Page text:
What were those actions prompted by? In actual fact nothing but shame. Shame was the main motive urging people on to be active. When Sakharov was asked whether he expected change in the Soviet Union, he reflected as he always did and said: “No, in the foreseeable future, I assume that there will be no changes”. – “So why then are you doing what you’re doing?”  Everybody must do what they’re able to do. And what can the intelligentsia really do? They only know how to do one thing: build an ideal. So let them do that”. But then he thought again and said: “However the mole of History burrows unnoticeably”.

That was the single prophecy I’m aware of then regarding possible fast changes. And it came true, we would note. Yet all the others assumed, like one marvellous mathematician with regard to the Byzantine Empire decaying over 300 years. “Well, 300 years suits me fine”. We too assumed something like that period. As you understand, that’s not political calculation.

What is not to be measured by salary?

Our citizens are very pragmatic, very practical. They quite often say: “Well, freedom of speech, freedom of expression, all your electoral things. Who needs them and what for? Now salary, that’s is something, yes”.  And connected with that, you hear the hard-hitting question: “And you human rights activists, what in fact have you done?”  What we’ve done is this. We paid with our liberty so that the whole country would become different.

It’s very bad, but different – not the Soviet Union. We got the present Constitution. It’s far from faultless, but it has a second chapter and other democratic norms. We began judicial reforms and as a result Soviet judges – who in fact weren’t judges but government functionaries – got up from their knees.  Then, it’s true, they again fell and became obedient, but the very movement upwards is worth a lot. We gave our media a brief period of freedom when they said what they thought, and they thought what bore relation to reality. They made many mistakes but they weren’t under anyone’s thumb. That is also worth a great deal.

When I say “we”, don’t think I mean any specific group or party. We were very different. Political idealism – that is simple: when engaged in politics, behave as befits a decent person. That’s all.


Sergei Kovalev is Co-Chair of the Board of “Memorial” and President of the Human Rights Institute.  

The following gives some biographical information for somebody who is often called the “conscience of Russia”.

Sergei Kovalev became famous as a dissident in the 1970s and later as a politician working for human rights in post-communist Russia. Trained as a biologist, he spent much of his early career at Moscow State University. In 1969 he was dismissed for dissident activity. From 1970 to 1974 he worked in a research station.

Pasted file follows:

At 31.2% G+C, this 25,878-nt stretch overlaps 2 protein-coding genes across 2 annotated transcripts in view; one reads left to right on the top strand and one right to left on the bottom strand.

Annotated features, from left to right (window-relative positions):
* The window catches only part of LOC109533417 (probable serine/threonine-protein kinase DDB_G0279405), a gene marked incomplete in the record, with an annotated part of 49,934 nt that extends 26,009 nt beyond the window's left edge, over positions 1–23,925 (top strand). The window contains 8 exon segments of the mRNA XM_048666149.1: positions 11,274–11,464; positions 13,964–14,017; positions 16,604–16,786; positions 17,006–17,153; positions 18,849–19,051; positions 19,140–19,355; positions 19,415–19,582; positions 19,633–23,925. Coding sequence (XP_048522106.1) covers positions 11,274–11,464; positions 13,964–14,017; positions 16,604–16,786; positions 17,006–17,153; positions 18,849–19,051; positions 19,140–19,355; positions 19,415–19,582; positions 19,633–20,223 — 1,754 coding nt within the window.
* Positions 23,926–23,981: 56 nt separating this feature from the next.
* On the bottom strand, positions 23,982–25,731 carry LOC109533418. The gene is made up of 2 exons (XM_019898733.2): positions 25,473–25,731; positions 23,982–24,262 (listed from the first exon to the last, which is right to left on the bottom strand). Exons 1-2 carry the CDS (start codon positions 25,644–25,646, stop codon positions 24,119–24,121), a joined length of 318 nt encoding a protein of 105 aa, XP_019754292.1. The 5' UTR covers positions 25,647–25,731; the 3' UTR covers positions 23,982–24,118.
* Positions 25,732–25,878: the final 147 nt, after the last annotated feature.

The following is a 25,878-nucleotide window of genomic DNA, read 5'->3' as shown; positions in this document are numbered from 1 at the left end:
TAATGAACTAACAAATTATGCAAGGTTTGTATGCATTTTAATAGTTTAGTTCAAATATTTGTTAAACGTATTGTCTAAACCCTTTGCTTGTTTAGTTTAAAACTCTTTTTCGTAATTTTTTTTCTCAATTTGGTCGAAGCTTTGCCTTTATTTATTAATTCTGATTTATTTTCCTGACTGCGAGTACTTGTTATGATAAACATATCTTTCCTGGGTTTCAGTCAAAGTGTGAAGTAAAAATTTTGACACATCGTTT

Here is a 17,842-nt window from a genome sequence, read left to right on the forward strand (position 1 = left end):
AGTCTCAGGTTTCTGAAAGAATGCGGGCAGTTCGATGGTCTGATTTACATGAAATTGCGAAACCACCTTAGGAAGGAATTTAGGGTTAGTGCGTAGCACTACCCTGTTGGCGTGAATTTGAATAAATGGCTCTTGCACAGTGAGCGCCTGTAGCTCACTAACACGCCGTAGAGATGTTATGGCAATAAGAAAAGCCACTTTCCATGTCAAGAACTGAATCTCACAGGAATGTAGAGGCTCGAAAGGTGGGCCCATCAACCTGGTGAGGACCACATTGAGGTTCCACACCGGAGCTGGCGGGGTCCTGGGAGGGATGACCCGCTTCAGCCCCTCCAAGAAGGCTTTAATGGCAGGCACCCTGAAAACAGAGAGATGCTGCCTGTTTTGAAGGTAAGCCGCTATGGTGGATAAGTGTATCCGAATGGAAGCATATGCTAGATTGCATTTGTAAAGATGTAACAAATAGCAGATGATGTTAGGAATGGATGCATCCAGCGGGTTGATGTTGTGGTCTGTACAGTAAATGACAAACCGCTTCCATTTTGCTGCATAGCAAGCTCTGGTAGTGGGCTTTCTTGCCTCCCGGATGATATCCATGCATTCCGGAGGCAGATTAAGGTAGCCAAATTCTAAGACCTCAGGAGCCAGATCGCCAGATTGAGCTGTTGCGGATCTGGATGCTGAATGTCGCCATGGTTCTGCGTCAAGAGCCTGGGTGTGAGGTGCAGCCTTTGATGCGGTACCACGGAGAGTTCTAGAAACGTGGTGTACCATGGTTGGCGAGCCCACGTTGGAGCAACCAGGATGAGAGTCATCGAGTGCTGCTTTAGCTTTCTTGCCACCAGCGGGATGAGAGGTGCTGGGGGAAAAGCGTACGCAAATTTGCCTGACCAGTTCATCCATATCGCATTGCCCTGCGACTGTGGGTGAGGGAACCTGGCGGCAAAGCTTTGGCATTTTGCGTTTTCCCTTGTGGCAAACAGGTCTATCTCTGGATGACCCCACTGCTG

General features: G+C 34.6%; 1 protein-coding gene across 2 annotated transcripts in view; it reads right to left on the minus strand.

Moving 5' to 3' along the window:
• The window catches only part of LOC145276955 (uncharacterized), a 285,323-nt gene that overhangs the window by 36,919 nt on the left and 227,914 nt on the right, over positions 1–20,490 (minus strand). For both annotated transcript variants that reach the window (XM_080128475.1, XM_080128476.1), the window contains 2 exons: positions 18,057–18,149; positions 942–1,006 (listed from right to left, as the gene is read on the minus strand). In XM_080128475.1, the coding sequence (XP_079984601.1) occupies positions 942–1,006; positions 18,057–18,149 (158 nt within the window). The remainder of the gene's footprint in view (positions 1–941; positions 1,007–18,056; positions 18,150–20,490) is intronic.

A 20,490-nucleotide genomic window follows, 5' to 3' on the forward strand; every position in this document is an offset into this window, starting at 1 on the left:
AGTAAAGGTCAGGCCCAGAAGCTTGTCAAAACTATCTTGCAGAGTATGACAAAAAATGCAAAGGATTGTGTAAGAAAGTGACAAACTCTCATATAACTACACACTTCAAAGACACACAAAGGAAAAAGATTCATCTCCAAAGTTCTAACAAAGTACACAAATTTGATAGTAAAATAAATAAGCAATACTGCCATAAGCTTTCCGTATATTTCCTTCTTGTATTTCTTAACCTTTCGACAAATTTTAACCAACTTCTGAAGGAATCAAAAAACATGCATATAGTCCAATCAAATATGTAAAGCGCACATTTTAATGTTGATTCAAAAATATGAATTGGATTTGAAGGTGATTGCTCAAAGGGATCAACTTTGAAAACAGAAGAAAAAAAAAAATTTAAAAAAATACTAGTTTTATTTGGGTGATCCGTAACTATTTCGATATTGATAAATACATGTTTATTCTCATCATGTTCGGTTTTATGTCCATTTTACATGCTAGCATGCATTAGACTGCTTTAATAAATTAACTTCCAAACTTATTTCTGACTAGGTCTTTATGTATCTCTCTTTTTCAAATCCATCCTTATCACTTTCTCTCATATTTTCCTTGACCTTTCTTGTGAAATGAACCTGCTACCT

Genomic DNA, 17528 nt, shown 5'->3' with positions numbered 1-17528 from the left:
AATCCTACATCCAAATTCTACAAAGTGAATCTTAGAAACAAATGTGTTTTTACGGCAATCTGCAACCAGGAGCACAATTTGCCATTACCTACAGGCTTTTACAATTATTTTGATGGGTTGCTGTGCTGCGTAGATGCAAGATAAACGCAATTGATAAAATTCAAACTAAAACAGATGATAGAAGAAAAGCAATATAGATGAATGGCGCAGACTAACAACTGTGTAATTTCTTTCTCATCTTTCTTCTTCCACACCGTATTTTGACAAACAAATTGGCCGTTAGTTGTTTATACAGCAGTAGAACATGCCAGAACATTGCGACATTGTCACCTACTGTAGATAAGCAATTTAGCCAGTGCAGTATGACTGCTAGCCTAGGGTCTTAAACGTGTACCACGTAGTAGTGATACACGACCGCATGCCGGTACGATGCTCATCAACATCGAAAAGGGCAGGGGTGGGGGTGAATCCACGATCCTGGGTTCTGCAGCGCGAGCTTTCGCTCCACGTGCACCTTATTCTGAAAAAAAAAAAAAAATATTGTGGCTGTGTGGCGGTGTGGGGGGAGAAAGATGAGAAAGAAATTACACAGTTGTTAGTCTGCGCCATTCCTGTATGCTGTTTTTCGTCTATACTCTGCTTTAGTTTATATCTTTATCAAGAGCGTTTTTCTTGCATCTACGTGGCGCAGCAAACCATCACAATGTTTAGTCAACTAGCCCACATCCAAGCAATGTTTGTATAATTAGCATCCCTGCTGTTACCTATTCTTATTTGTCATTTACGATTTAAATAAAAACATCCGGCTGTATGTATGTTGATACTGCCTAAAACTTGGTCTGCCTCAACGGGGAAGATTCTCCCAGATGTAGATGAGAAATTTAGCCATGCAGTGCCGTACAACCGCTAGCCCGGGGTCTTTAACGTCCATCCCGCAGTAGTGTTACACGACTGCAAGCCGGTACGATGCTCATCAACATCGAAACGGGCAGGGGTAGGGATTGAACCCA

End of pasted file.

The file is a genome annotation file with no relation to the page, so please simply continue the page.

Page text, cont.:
In 1967 Kovalev became involved in human rights circles, and soon developed a close friendship with fellow dissident Andrei Sakharov. Like Sakharov, he believed in the strategy of insisting on strict application by the authorities of the existing laws, and also of working for law reform. In 1968 he was one of the anonymous founders and editors of the samizdat (typewritten self-published) journal A Chronicle of Current Events, which documented violations of human rights and circulated covertly from hand to hand. In 1969 he was a founding member of the Action Group to Defend Civil Rights in the USSR.

In 1974 he was arrested and eventually tried in closed court. Sentenced to seven years in a strict-regime labor camp, he served his whole term, taking part in numerous protests and hunger strikes by prisoners. On his release he was forced to live from 1984 to 1987 in the remote town of Kalinin.

In the late 1980s Kovalev took part in various initiatives aimed at creating a civil society. In 1990 he was elected on a Democratic Russia ticket to the RSFSR’s Congress of People’s Deputies and its Supreme Soviet. He chaired the latter’s Human Rights Committee, which passed important legislation on refugees, citizenship, procedures for emergency rule, the exculpation of political prisoners, and parliamentary supervision of the security services.

In the fall of 1993 he opposed Yeltsin’s proroguing of the parliament, but did not support the parliamentary opposition. In October Yeltsin appointed him chair of his Commission on Human Rights, and the political movement Russia’s Choice elected him chair of its council. In December he was elected to the new parliament, and as of 2003 has remained a deputy, switching his allegiance in 2001 from the successor of Russia’s Choice to Yabloko.

In 1996 Kovalev resigned from Yeltsin’s Human Rights Commission, in protest against his increasing authoritarianism and the war crimes committed by the military in Chechnya. He continues to be active in a variety of forums, and is widely seen in the early twenty-first century as the leading champion of human rights in Russia.

—Peter Reddaway